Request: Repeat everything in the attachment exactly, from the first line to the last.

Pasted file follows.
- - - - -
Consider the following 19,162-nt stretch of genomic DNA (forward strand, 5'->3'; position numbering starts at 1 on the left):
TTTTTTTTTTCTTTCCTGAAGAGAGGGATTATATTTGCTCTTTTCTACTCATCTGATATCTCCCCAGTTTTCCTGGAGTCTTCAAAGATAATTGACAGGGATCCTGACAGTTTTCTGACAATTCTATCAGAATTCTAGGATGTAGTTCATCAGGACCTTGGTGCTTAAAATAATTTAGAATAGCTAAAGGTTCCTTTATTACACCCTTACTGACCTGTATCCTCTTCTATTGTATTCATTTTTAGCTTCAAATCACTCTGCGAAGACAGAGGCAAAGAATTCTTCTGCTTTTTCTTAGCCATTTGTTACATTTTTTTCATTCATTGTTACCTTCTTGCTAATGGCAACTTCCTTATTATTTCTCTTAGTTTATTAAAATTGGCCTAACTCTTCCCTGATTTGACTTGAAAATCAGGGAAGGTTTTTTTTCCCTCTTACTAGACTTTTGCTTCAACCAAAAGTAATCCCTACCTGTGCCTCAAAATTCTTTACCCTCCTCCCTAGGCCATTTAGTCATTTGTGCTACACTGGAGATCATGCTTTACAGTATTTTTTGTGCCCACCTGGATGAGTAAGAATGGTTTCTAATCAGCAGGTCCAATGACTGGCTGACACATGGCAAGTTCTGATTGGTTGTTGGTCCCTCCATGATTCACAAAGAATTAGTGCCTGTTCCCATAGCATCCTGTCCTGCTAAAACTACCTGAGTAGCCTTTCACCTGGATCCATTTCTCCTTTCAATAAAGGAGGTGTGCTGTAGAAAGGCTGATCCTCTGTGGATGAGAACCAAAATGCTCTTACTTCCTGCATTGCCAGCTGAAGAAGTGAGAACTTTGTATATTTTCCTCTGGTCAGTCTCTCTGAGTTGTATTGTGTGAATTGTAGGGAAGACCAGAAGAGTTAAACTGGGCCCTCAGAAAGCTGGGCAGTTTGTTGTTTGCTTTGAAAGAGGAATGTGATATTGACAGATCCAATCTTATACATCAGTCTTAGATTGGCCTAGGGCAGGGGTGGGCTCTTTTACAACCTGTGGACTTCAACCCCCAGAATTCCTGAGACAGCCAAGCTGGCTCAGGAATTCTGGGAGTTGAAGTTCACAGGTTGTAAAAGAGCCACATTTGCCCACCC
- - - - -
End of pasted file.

Consider the following 19,162-nt stretch of genomic DNA (forward strand, 5'->3'; position numbering starts at 1 on the left):
TTTTTTTTTTCTTTCCTGAAGAGAGGGATTATATTTGCTCTTTTCTACTCATCTGATATCTCCCCAGTTTTCCTGGAGTCTTCAAAGATAATTGACAGGGATCCTGACAGTTTTCTGACAATTCTATCAGAATTCTAGGATGTAGTTCATCAGGACCTTGGTGCTTAAAATAATTTAGAATAGCTAAAGGTTCCTTTATTACACCCTTACTGACCTGTATCCTCTTCTATTGTATTCATTTTTAGCTTCAAATCACTCTGCGAAGACAGAGGCAAAGAATTCTTCTGCTTTTTCTTAGCCATTTGTTACATTTTTTTCATTCATTGTTACCTTCTTGCTAATGGCAACTTCCTTATTATTTCTCTTAGTTTATTAAAATTGGCCTAACTCTTCCCTGATTTGACTTGAAAATCAGGGAAGGTTTTTTTTCCCTCTTACTAGACTTTTGCTTCAACCAAAAGTAATCCCTACCTGTGCCTCAAAATTCTTTACCCTCCTCCCTAGGCCATTTAGTCATTTGTGCTACACTGGAGATCATGCTTTACAGTATTTTTTGTGCCCACCTGGATGAGTAAGAATGGTTTCTAATCAGCAGGTCCAATGACTGGCTGACACATGGCAAGTTCTGATTGGTTGTTGGTCCCTCCATGATTCACAAAGAATTAGTGCCTGTTCCCATAGCATCCTGTCCTGCTAAAACTACCTGAGTAGCCTTTCACCTGGATCCATTTCTCCTTTCAATAAAGGAGGTGTGCTGTAGAAAGGCTGATCCTCTGTGGATGAGAACCAAAATGCTCTTACTTCCTGCATTGCCAGCTGAAGAAGTGAGAACTTTGTATATTTTCCTCTGGTCAGTCTCTCTGAGTTGTATTGTGTGAATTGTAGGGAAGACCAGAAGAGTTAAACTGGGCCCTCAGAAAGCTGGGCAGTTTGTTGTTTGCTTTGAAAGAGGAATGTGATATTGACAGATCCAATCTTATACATCAGTCTTAGATTGGCCTAGGGCAGGGGTGGGCTCTTTTACAACCTGTGGACTTCAACCCCCAGAATTCCTGAGACAGCCAAGCTGGCTCAGGAATTCTGGGAGTTGAAGTTCACAGGTTGTAAAAGAGCCACATTTGCCCACCC